Michael Jackson is my generation’s Elvis Presley. We grew up with his music, and for many of us, his songs are the soundtrack of the 80’s. I remember in grade 6 when Ms. Hutchinson gathered us all on the 2nd floor to watch the brand new Michael Jackson video for Thriller, and how it made me realize that you could make a movie in 8 minutes.
Much like Presley, Jackson was not known for his performances in the end, but rather the circus that surrounded him. He became a bad punchline to an unfunny joke. Unlike Presley ugly allegations surrounded Jackson and rumours of inappropriate conduct with minors.
The last decade of his life far outshone the first four decades, his death (ironically of drug abuse much like Presley’s) came as both a shock, and to no real surprise. We had seen him literally fall apart before our eyes for years.
Still, Michael Jackson left a legacy of music that can’t be overlooked. He’s the most important pop figure of the last 30 years (with only Madonna arguably being in his stratosphere), and this film is a chronicle of the preparations for his final European tour.
The film starts out silently with a black screen and white text telling us that this footage we are about to see was recorded for Michael’s own personal library, and that it details the rehersals from March 2009-June 2009. Next is some emotional testimony from many of Michael’s dancers for the impending tour, and how much it means to them, and with that we’re told…this is it.
This is a “Making of/Concert film”, and just that. It’s a rare peek into the creative process of putting on a multi-million dollar stage show. We see the casting process, and get to watch some of the very early rehearsals. We get brief, but rare glimpses of the mad genius of Michael Jackson. He’s a man who wants perfection, but specifically he wants his performers to play the music not as it’s on the albums…but as the audience expects to hear it in their minds. His direction is maddeningly vague sometimes such as “let it sizzle, I need more sizzle”, but then incredibly precise as he vocalizes the exact notes that he wants the pianos to hit.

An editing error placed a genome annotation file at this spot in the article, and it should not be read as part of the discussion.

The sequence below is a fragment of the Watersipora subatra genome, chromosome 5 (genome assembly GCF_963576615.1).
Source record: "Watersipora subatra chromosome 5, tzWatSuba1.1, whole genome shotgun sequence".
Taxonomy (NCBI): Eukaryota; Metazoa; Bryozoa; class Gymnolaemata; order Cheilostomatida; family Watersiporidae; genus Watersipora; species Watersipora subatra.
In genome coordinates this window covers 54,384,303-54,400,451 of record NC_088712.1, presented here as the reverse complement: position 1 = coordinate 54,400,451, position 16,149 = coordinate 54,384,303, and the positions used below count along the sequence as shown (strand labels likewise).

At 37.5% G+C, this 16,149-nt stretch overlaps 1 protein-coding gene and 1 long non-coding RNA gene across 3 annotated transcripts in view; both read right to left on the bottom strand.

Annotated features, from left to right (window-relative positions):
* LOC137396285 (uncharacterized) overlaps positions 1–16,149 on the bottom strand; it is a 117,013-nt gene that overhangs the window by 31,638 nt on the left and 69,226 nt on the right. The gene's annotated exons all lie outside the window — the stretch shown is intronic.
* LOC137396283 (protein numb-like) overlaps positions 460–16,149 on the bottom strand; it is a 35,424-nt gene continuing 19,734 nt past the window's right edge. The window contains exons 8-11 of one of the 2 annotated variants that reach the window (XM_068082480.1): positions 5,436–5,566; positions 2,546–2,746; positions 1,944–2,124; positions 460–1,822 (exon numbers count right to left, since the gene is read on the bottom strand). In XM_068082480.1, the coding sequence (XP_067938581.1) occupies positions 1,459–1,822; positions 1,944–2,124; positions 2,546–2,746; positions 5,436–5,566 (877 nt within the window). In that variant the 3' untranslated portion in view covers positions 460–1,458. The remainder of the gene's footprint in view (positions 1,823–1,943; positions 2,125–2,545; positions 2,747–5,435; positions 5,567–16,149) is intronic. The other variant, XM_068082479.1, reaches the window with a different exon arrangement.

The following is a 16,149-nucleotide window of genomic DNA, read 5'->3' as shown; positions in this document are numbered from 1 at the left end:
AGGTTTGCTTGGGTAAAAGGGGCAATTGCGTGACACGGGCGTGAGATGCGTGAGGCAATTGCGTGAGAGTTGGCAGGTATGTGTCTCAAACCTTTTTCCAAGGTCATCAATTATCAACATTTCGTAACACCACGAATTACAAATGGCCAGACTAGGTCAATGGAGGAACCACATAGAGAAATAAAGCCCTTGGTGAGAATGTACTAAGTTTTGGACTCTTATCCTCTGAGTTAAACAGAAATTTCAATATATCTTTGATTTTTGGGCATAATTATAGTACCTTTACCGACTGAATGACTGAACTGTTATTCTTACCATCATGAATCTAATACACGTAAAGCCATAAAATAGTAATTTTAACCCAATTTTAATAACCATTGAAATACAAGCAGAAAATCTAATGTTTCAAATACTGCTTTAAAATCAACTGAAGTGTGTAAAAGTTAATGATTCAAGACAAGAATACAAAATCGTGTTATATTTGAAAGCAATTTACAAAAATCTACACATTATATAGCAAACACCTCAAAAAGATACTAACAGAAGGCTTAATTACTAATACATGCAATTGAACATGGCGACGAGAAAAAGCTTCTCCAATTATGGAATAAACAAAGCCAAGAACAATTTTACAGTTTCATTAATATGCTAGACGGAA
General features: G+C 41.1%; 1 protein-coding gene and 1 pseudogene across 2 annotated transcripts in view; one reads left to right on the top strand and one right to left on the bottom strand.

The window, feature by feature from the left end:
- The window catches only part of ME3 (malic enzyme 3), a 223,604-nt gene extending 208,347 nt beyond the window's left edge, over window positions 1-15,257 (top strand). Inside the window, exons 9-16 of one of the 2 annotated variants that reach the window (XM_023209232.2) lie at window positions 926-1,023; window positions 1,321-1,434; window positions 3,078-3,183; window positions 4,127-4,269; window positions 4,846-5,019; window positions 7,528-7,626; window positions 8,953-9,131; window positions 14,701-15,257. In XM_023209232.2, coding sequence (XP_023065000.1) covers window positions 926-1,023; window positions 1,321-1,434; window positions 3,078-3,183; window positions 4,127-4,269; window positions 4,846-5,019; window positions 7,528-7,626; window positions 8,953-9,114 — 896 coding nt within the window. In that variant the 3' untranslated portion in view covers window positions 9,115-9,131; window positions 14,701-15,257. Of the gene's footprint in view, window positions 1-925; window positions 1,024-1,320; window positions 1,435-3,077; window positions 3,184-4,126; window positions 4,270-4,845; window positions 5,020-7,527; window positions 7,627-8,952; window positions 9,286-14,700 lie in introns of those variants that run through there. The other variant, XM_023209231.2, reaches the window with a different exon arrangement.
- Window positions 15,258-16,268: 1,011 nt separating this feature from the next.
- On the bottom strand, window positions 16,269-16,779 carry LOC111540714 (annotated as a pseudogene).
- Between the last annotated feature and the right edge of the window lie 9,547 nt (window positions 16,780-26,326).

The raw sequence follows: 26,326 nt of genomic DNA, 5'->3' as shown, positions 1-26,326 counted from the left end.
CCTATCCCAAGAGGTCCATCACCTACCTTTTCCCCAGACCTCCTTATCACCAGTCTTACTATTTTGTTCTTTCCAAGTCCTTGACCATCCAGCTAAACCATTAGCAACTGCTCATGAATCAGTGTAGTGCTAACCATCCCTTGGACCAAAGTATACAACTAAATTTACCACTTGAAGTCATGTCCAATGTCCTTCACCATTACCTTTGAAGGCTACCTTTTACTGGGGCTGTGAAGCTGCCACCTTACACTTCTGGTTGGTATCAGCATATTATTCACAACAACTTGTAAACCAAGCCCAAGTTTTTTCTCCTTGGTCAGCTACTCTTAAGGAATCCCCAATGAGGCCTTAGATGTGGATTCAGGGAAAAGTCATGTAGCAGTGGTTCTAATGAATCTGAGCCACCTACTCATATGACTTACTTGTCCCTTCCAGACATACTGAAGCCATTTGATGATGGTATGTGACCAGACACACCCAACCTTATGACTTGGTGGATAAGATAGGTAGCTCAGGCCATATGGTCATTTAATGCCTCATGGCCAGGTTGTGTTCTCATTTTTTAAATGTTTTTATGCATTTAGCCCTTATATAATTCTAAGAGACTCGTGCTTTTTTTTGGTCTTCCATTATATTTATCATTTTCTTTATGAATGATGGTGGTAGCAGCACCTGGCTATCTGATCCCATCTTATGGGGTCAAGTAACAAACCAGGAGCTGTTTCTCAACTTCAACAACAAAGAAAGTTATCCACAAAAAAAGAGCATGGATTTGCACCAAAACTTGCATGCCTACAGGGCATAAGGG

He has specific musical cues, and he wants lighting to be timed to exact moves. Having played roles on the technical side of the house in the past I can imagine the frustration that grips and lighting technicians must have felt dealing with him, but I would wager they all realized they were part of something pretty special.
There were a few pretty funny temper tantrums by MJ, but he always prefaced them (no matter how irritated his voice sounded), with “I mean this in love, this is all love.”, however again, these moments which served to humanize him, were few and far between.
The production values on this show were extraordinary, and a bunch of special videos were shot just for it including an amazing new video sequence for Thriller that would have been in 3D. I was particularly awed by this footage as it was the crispest, most lifelike film footage I’ve ever seen (seeing the flick on a digital screen helped no doubt, but it was spectacular).
I was pretty amazed by how well Michael Jackson moved. This was a man who was on tremendous amounts of painkillers, and who by initial reports was tiny and frail. He didn’t look that way on screen, in fact he moved like a man in his 30’s, and looked pretty healthy for someone who early reports had pegged at underweight and very frail. The dude who belted out Smooth Criminal in this film looked neither frail, nor underweight.
The movie was ultimately about the performances, and I have to say, this actually made me wish I had seen a Michael Jackson concert. He owned the stage, and his music was infectious. I moved past my Michael Jackson phase sometime late in grade school, but there were a lot of times where I caught myself quietly singing along, or popping and locking in my seat.
I defy anyone alive to see Michael Jackson’s performance of Billie Jean in this flick and not at least tap your feet to the beat.
This was a pretty cool movie, and the forced scarcity of the “2 week limited engagement” that the producers put on it made it a must see for Char and I.
I’m sure there will be a 6 DVD collector’s edition in a sequined glove case pushed out in the next couple of weeks in time for the holidays, but This Is It was a pretty great experience to have in a theatre, and I’m glad we saw it that way.